To highlight the cis woman centric approach taken, we had a week called "Women's health". In no part did it mention trans women and the health issues they face. Instead, it was focused on the fight for abortion or the paternalism women faced while making choices about their own bodies. I repeat --- YES, these are important, but there really is no "Intro to Gender Studies" in this course at all.
In addition, I'd have liked to see more stuff relating to queer theory. Although I know that this course is not for sexuality/queer studies, the department is now called "The Institute for Women's, Gender and Sexuality Studies," and I think their intro course should reflect that. We had one week (which I thought was absolutely fabulous) dedicated to queer theory, but ideally I'd like to see the course take on more sexuality and gender studies, and less women's studies.
Don't get me wrong. Women's issues ARE important. But the way this course is set up, we read a ton of stuff about intersectionality/double jeopardy/etc. While this is great, it only created an **illusion** of depth. Thinking back, hardly any of the articles really expanded on another. Instead, they repeated gave the same superficial (I thought) view of what Black/Latina women's issues are. This was especially prominent in the first few weeks, where we would read several articles on the same topic. While I could forgive this if each one took a different approach, or revealed something different, but what we got was a lot of the same material repeated over and over.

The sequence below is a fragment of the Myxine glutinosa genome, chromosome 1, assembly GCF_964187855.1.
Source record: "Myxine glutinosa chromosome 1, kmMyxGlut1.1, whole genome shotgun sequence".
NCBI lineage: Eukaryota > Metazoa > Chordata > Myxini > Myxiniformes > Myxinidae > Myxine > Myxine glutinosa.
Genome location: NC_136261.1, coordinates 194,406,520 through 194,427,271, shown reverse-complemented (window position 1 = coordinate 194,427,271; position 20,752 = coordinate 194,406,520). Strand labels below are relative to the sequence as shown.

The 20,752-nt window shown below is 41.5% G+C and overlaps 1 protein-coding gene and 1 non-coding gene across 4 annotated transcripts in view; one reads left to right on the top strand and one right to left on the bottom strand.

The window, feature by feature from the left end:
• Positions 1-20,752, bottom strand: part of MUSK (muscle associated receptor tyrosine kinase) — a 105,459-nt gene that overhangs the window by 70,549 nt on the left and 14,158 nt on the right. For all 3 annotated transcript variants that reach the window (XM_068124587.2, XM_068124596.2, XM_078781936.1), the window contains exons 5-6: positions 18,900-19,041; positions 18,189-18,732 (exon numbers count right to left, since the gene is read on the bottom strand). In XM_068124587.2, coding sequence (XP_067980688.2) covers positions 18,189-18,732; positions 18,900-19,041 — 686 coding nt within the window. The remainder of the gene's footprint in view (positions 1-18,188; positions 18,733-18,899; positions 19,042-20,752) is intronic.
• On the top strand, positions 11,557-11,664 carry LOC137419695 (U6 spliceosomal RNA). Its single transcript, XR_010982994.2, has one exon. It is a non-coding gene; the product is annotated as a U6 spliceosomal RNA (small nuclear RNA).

Thus, I would propose to the professor that she sacrifice some of this artificial depth for actual breadth. Even if it was just one week talking about trans women/non-binary genders, I'd be delighted. Though really it should be more. Don't get me wrong, there were some fabulous readings (the ones about visual culture, and Discipline and Punish were great) and if you've never encountered any of the topics presented, the syllabus will be elucidating.